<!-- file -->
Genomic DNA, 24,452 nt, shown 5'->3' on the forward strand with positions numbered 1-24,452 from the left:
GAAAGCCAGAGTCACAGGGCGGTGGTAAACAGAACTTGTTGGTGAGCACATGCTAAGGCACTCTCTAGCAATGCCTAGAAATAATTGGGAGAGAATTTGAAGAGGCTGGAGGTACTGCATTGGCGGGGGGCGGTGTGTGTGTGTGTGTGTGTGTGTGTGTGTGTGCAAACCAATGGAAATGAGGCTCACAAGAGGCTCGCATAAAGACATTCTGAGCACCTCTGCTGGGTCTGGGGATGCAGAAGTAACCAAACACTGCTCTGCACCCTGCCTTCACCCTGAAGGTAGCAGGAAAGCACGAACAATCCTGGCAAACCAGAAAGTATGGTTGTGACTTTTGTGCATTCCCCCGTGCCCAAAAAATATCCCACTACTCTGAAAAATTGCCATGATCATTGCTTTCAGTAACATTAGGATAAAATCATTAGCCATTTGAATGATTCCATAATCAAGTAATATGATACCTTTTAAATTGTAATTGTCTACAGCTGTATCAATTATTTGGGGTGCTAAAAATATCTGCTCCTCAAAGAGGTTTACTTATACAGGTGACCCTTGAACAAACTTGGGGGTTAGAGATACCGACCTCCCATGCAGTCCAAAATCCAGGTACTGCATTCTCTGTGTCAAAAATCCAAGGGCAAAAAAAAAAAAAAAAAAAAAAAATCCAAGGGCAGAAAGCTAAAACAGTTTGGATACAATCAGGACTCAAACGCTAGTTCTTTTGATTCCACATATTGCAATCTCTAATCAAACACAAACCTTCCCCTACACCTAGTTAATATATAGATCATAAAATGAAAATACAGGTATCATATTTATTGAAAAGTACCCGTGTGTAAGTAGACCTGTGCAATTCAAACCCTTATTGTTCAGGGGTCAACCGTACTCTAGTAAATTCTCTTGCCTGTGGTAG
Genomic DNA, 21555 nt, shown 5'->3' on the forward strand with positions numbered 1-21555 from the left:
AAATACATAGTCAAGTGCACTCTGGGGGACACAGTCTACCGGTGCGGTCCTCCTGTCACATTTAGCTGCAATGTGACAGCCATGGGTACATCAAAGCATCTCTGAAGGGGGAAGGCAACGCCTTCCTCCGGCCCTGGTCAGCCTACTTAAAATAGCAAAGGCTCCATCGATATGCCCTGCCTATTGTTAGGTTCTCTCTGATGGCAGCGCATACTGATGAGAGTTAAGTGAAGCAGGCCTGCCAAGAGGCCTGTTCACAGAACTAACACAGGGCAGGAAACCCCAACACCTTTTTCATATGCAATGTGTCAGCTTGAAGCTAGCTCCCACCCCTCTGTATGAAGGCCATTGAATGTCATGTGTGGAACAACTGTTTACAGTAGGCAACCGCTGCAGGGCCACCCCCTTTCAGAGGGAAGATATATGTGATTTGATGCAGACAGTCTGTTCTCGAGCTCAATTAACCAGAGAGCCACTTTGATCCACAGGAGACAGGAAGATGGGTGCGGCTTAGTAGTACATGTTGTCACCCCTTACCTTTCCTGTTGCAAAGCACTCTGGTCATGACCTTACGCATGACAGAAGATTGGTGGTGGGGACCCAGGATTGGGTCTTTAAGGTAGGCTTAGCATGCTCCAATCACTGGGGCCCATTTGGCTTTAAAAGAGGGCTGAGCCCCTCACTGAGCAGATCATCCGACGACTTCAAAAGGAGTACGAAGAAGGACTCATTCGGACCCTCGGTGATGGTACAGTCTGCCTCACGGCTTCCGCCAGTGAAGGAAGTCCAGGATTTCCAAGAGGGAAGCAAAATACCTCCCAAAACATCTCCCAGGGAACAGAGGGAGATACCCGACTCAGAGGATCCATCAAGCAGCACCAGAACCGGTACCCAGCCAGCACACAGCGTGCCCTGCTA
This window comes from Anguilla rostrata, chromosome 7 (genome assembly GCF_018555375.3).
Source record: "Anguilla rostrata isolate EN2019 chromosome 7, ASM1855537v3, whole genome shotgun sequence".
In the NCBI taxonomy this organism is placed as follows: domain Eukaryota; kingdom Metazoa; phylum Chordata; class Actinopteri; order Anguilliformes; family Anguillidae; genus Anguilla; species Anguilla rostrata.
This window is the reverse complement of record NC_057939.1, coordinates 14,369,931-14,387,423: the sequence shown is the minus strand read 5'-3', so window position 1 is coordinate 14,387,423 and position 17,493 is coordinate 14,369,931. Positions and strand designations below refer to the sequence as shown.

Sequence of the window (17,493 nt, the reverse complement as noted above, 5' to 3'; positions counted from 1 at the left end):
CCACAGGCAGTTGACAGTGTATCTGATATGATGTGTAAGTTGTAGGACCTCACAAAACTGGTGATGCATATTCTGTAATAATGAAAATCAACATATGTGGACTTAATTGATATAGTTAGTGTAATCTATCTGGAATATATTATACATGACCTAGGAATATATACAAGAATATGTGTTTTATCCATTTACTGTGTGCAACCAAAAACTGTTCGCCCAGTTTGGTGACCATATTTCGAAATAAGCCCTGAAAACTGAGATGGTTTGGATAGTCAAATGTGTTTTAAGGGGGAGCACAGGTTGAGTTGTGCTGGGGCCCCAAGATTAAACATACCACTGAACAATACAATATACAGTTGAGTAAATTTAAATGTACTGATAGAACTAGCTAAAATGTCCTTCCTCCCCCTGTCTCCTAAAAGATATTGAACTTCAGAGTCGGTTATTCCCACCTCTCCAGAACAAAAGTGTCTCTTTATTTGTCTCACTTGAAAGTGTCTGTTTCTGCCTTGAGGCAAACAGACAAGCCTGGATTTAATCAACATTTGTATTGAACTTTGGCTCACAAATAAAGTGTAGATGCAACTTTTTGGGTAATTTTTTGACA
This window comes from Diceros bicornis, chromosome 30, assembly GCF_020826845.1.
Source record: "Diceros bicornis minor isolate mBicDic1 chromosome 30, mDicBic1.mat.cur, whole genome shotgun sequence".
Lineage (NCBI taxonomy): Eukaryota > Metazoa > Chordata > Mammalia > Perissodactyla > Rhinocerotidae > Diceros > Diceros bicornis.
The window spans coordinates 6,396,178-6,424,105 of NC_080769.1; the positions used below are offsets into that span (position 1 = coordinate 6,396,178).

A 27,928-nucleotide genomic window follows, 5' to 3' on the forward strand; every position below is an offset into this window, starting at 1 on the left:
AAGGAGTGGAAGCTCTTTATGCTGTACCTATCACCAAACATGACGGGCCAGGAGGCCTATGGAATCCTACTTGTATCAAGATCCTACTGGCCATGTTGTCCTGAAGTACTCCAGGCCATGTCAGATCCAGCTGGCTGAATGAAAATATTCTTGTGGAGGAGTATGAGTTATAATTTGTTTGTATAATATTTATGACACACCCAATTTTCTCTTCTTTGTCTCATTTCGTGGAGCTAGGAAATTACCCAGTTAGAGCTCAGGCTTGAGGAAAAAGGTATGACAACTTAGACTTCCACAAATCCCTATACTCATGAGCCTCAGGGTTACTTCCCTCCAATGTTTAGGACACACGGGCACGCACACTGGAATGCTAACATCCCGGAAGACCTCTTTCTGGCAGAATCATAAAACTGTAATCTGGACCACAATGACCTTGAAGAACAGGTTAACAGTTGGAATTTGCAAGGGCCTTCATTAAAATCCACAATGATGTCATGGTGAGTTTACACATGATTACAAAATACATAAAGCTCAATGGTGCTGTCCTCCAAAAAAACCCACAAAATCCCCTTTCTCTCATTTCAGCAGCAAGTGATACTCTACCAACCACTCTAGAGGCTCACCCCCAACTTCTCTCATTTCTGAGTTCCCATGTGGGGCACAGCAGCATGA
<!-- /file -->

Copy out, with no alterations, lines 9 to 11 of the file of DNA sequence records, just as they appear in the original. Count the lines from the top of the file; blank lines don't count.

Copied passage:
Sequence of the window (17,493 nt, the reverse complement as noted above, 5' to 3'; positions counted from 1 at the left end):
CCACAGGCAGTTGACAGTGTATCTGATATGATGTGTAAGTTGTAGGACCTCACAAAACTGGTGATGCATATTCTGTAATAATGAAAATCAACATATGTGGACTTAATTGATATAGTTAGTGTAATCTATCTGGAATATATTATACATGACCTAGGAATATATACAAGAATATGTGTTTTATCCATTTACTGTGTGCAACCAAAAACTGTTCGCCCAGTTTGGTGACCATATTTCGAAATAAGCCCTGAAAACTGAGATGGTTTGGATAGTCAAATGTGTTTTAAGGGGGAGCACAGGTTGAGTTGTGCTGGGGCCCCAAGATTAAACATACCACTGAACAATACAATATACAGTTGAGTAAATTTAAATGTACTGATAGAACTAGCTAAAATGTCCTTCCTCCCCCTGTCTCCTAAAAGATATTGAACTTCAGAGTCGGTTATTCCCACCTCTCCAGAACAAAAGTGTCTCTTTATTTGTCTCACTTGAAAGTGTCTGTTTCTGCCTTGAGGCAAACAGACAAGCCTGGATTTAATCAACATTTGTATTGAACTTTGGCTCACAAATAAAGTGTAGATGCAACTTTTTGGGTAATTTTTTGACA
This window comes from Diceros bicornis, chromosome 30, assembly GCF_020826845.1.